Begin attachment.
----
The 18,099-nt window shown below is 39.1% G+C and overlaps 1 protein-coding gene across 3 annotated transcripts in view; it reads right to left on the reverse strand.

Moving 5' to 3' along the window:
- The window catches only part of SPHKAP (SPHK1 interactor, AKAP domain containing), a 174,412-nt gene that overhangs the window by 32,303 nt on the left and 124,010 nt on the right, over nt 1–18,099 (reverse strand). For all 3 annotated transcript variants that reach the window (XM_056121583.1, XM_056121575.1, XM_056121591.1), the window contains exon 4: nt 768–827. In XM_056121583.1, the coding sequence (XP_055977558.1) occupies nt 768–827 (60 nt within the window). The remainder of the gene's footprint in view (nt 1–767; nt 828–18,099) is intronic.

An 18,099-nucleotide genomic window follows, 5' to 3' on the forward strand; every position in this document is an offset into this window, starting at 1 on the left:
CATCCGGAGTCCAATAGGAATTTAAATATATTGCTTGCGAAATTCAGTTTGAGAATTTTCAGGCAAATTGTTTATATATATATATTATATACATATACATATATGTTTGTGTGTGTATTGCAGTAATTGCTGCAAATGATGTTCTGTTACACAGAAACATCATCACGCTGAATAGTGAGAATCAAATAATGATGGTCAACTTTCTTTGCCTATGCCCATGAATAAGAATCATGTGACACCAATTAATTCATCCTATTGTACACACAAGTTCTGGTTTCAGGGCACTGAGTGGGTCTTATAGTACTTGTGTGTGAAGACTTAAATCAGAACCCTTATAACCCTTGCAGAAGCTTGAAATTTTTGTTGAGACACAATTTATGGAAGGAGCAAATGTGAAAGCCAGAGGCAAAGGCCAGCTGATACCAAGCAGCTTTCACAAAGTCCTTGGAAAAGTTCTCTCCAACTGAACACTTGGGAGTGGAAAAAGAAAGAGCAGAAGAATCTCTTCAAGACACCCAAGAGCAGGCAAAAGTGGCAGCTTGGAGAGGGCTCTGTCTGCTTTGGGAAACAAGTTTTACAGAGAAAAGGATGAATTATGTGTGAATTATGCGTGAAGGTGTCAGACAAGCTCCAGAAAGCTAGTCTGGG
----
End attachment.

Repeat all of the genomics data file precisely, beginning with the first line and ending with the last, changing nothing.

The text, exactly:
The 18,099-nt window shown below is 39.1% G+C and overlaps 1 protein-coding gene across 3 annotated transcripts in view; it reads right to left on the reverse strand.

Moving 5' to 3' along the window:
- The window catches only part of SPHKAP (SPHK1 interactor, AKAP domain containing), a 174,412-nt gene that overhangs the window by 32,303 nt on the left and 124,010 nt on the right, over nt 1–18,099 (reverse strand). For all 3 annotated transcript variants that reach the window (XM_056121583.1, XM_056121575.1, XM_056121591.1), the window contains exon 4: nt 768–827. In XM_056121583.1, the coding sequence (XP_055977558.1) occupies nt 768–827 (60 nt within the window). The remainder of the gene's footprint in view (nt 1–767; nt 828–18,099) is intronic.

An 18,099-nucleotide genomic window follows, 5' to 3' on the forward strand; every position in this document is an offset into this window, starting at 1 on the left:
CATCCGGAGTCCAATAGGAATTTAAATATATTGCTTGCGAAATTCAGTTTGAGAATTTTCAGGCAAATTGTTTATATATATATATTATATACATATACATATATGTTTGTGTGTGTATTGCAGTAATTGCTGCAAATGATGTTCTGTTACACAGAAACATCATCACGCTGAATAGTGAGAATCAAATAATGATGGTCAACTTTCTTTGCCTATGCCCATGAATAAGAATCATGTGACACCAATTAATTCATCCTATTGTACACACAAGTTCTGGTTTCAGGGCACTGAGTGGGTCTTATAGTACTTGTGTGTGAAGACTTAAATCAGAACCCTTATAACCCTTGCAGAAGCTTGAAATTTTTGTTGAGACACAATTTATGGAAGGAGCAAATGTGAAAGCCAGAGGCAAAGGCCAGCTGATACCAAGCAGCTTTCACAAAGTCCTTGGAAAAGTTCTCTCCAACTGAACACTTGGGAGTGGAAAAAGAAAGAGCAGAAGAATCTCTTCAAGACACCCAAGAGCAGGCAAAAGTGGCAGCTTGGAGAGGGCTCTGTCTGCTTTGGGAAACAAGTTTTACAGAGAAAAGGATGAATTATGTGTGAATTATGCGTGAAGGTGTCAGACAAGCTCCAGAAAGCTAGTCTGGG